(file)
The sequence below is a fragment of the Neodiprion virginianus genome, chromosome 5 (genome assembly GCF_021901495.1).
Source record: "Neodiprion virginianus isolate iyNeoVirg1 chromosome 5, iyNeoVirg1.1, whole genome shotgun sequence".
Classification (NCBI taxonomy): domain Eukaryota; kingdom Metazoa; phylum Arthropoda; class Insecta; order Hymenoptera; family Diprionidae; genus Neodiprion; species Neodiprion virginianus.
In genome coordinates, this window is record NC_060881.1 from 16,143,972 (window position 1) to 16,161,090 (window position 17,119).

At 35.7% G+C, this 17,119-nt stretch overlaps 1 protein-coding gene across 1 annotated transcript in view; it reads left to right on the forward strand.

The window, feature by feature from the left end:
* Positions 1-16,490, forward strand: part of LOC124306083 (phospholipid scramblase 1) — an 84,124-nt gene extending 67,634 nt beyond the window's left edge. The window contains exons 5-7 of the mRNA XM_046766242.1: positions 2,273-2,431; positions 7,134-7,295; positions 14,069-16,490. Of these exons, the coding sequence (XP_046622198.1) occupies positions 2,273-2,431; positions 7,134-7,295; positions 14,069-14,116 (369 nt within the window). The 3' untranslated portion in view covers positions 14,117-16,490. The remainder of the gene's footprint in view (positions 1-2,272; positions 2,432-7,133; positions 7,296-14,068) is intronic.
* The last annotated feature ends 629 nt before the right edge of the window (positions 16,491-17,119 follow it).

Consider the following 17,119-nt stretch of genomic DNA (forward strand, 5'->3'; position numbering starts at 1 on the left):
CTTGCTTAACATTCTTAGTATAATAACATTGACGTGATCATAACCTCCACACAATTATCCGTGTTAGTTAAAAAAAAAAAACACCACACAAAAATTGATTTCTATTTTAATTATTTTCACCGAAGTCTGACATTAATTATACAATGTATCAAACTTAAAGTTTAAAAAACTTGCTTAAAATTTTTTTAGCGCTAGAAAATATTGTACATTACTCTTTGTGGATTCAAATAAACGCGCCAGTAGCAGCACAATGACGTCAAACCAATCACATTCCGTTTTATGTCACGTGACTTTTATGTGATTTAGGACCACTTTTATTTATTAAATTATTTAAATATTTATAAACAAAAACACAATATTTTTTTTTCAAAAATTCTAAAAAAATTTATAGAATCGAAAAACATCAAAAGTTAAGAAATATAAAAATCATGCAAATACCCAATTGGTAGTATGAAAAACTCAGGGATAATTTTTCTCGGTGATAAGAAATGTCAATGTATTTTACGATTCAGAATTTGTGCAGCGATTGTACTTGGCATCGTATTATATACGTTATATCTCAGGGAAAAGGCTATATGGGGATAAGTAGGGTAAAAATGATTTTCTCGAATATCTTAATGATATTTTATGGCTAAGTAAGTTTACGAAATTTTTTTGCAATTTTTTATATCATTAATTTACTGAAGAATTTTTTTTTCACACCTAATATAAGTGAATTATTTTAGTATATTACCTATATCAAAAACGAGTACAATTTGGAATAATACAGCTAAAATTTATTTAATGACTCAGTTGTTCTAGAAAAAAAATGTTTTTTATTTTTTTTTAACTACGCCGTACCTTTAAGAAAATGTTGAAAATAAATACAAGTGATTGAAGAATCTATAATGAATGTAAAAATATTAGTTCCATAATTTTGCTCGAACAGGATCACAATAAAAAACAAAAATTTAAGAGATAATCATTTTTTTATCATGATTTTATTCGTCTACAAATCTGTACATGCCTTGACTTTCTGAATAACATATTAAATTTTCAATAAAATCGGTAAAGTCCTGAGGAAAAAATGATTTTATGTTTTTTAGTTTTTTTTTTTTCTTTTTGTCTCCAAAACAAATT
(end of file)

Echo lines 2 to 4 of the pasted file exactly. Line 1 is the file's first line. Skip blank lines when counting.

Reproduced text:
Source record: "Neodiprion virginianus isolate iyNeoVirg1 chromosome 5, iyNeoVirg1.1, whole genome shotgun sequence".
Classification (NCBI taxonomy): domain Eukaryota; kingdom Metazoa; phylum Arthropoda; class Insecta; order Hymenoptera; family Diprionidae; genus Neodiprion; species Neodiprion virginianus.
In genome coordinates, this window is record NC_060881.1 from 16,143,972 (window position 1) to 16,161,090 (window position 17,119).